“The plans are to create a bridge between the divide,” said Ford. To do that, Ford began reaching out and connecting with other community organizations to unite them as one central collective at 300 Southbridge St.
Today, the building has come to be known as The Bridge Academy and Community Center. Inside, Ford’s vision of various community organizations coming together to help local youth to learn and pursue their interests has come to fruition with nine programs already, or planning, to call the building home.
Those programs include The Bridge Academy, Crash Course Creations, Jubilee Career for the Performing Arts, Inc., Worcester Youth Cooperatives, El Salon, Side Note Programs, Worcester Free Fridge, R and R Jerk Chicken and StandUp for Kids. Lots of other individuals and groups are involved, too, such as Worcester Bike Life, Worcide, artist group Cop JuJu and more.
The community of artists, educators and craftspeople find themselves at risk of losing the space they’ve worked hard to make their own.
The building’s owner Benjamin Mantyla, who is a member of the Talbert family trust and represents the Talbert family, recently told Ford that a developer had made an offer to purchase the building, and in the interest of family and other members of the trust, they were going to accept it unless the collective could purchase it themselves.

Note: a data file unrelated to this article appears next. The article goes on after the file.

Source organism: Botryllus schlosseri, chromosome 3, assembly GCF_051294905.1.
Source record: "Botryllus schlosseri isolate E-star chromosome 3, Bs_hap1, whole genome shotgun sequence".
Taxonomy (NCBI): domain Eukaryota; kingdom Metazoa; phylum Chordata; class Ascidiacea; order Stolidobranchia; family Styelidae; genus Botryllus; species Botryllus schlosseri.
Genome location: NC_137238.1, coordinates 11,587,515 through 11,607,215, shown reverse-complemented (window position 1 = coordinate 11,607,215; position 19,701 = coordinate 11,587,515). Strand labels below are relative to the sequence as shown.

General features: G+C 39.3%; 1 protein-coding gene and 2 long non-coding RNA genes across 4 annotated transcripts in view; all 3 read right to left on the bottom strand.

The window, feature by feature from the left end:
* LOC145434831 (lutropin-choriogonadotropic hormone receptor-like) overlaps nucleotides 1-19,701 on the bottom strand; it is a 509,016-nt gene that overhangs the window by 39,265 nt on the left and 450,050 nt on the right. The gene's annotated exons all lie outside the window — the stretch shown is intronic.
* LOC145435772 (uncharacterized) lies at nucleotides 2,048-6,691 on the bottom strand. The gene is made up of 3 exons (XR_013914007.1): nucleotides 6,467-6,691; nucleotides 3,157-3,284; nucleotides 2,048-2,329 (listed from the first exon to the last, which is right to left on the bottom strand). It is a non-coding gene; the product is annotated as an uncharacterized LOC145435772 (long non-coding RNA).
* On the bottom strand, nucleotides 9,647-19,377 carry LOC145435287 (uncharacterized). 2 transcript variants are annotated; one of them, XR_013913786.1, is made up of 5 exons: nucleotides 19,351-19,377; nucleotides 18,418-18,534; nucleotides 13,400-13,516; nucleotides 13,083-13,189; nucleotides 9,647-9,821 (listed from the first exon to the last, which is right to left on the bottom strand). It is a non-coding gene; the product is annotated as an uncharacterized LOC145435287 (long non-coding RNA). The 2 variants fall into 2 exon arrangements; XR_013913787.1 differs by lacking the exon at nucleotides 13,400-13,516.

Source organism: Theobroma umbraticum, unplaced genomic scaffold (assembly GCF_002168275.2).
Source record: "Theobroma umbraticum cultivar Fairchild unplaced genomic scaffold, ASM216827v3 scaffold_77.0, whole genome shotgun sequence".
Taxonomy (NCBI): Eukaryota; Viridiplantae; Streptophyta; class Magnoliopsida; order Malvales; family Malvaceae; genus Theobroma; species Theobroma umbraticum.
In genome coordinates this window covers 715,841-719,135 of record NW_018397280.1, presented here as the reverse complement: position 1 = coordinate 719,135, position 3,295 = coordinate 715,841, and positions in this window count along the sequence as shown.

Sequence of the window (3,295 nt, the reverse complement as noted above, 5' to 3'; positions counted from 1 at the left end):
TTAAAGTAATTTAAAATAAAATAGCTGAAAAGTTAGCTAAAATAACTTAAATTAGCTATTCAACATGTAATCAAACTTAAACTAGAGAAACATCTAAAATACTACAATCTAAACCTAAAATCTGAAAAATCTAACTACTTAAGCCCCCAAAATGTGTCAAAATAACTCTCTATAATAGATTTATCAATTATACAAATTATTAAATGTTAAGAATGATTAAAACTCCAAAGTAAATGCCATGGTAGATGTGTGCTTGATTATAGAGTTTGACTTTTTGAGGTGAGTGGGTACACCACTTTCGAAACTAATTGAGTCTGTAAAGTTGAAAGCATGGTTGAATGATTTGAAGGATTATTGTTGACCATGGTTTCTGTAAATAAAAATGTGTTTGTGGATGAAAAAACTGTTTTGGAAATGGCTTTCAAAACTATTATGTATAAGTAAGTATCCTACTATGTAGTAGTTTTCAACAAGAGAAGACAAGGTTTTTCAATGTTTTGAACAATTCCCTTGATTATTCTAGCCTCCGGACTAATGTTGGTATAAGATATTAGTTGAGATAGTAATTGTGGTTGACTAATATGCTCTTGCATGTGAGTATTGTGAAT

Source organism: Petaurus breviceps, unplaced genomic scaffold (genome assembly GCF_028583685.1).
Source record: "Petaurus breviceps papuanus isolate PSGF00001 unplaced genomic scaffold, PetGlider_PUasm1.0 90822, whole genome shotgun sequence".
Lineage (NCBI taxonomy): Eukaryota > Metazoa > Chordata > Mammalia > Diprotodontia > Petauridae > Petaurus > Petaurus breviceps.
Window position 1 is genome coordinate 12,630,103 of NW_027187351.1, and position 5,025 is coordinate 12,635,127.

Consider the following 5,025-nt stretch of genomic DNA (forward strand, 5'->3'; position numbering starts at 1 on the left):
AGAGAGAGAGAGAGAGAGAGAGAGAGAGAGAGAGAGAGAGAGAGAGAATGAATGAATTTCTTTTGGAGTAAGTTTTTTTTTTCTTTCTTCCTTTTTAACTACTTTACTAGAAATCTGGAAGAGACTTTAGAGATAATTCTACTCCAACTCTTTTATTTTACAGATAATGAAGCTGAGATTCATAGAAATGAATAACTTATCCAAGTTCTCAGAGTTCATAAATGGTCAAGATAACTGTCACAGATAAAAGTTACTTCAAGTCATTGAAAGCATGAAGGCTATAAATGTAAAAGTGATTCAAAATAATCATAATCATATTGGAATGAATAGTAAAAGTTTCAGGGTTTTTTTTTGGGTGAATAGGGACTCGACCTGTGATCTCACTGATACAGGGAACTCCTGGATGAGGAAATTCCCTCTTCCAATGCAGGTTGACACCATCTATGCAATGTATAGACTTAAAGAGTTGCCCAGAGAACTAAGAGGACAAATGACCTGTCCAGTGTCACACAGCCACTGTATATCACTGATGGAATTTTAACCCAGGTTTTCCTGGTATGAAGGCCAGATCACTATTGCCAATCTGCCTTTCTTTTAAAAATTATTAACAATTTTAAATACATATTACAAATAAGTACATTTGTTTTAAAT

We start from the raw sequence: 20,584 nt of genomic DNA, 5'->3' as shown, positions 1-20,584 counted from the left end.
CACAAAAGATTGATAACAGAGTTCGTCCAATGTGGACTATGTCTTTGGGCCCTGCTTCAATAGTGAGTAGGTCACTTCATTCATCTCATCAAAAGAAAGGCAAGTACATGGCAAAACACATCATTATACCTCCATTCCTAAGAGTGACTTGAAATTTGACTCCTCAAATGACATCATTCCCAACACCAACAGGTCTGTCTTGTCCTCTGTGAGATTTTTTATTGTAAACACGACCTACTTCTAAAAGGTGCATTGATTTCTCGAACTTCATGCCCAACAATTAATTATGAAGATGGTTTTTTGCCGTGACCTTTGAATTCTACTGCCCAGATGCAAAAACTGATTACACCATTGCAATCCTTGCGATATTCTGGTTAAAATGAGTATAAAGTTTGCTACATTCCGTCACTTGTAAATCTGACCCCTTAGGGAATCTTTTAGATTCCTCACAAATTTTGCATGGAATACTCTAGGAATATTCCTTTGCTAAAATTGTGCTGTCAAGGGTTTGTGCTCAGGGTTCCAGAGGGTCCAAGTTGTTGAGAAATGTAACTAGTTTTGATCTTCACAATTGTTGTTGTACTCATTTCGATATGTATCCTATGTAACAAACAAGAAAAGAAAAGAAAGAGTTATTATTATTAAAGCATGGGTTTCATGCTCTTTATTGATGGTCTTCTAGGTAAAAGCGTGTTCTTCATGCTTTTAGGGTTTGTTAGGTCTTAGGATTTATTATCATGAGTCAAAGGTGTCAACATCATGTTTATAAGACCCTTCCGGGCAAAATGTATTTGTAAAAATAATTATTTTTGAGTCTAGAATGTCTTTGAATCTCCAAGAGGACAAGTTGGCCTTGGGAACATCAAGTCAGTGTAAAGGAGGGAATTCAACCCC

Several attempts by MassLive to reach Mantyla for comment were unsuccessful, but Kelleher & Sadowsky, the real estate company that has listed the building for sale, confirmed the building is under contract.
One of Worcester’s iconic diners, Miss Worcester Diner, also sits on the 300 Southbridge St. property and would be part of the sale if finalized. Owner Kim Kniskern says there are three possible outcomes for the diner if the property is sold. One, the new owner would continue to let the Kniskern lease the diner. Two, the diner would be sold to her. Or three, she is bought out of her current lease by the new owner.
“I’m hoping to continue to lease it or buy it straight up,” said Kniskern. “I want to see the Bridge get the funding and money that they need. And then they would turn around and sell me the deed if they come up with the funds to take over the building.”
Members of the Bridge’s board say it will be a devastating loss if the building is sold, both for the folks involved in the Bridge and the larger Worcester community. But, they say, the work they’ve put in there will continue either way.